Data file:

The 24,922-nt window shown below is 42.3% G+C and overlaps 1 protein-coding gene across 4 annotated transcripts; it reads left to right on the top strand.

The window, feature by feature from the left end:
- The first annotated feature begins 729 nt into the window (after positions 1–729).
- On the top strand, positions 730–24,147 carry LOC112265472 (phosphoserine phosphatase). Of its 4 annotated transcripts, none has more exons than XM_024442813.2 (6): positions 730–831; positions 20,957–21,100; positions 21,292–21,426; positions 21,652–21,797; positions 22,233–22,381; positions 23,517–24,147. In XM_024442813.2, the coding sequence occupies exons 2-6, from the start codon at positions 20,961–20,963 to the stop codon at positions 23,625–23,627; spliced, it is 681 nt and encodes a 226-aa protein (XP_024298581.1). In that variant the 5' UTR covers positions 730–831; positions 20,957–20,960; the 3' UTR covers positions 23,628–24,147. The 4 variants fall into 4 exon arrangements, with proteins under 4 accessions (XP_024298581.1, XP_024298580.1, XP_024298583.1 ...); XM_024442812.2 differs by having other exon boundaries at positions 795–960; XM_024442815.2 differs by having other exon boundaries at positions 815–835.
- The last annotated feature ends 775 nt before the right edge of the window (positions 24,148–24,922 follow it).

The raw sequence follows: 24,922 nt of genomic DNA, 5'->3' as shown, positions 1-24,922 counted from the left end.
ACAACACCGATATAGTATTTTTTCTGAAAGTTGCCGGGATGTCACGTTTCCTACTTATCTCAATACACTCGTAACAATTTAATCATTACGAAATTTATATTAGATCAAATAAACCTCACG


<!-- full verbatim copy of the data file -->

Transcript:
The 24,922-nt window shown below is 42.3% G+C and overlaps 1 protein-coding gene across 4 annotated transcripts; it reads left to right on the top strand.

The window, feature by feature from the left end:
- The first annotated feature begins 729 nt into the window (after positions 1–729).
- On the top strand, positions 730–24,147 carry LOC112265472 (phosphoserine phosphatase). Of its 4 annotated transcripts, none has more exons than XM_024442813.2 (6): positions 730–831; positions 20,957–21,100; positions 21,292–21,426; positions 21,652–21,797; positions 22,233–22,381; positions 23,517–24,147. In XM_024442813.2, the coding sequence occupies exons 2-6, from the start codon at positions 20,961–20,963 to the stop codon at positions 23,625–23,627; spliced, it is 681 nt and encodes a 226-aa protein (XP_024298581.1). In that variant the 5' UTR covers positions 730–831; positions 20,957–20,960; the 3' UTR covers positions 23,628–24,147. The 4 variants fall into 4 exon arrangements, with proteins under 4 accessions (XP_024298581.1, XP_024298580.1, XP_024298583.1 ...); XM_024442812.2 differs by having other exon boundaries at positions 795–960; XM_024442815.2 differs by having other exon boundaries at positions 815–835.
- The last annotated feature ends 775 nt before the right edge of the window (positions 24,148–24,922 follow it).

The raw sequence follows: 24,922 nt of genomic DNA, 5'->3' as shown, positions 1-24,922 counted from the left end.
ACAACACCGATATAGTATTTTTTCTGAAAGTTGCCGGGATGTCACGTTTCCTACTTATCTCAATACACTCGTAACAATTTAATCATTACGAAATTTATATTAGATCAAATAAACCTCACG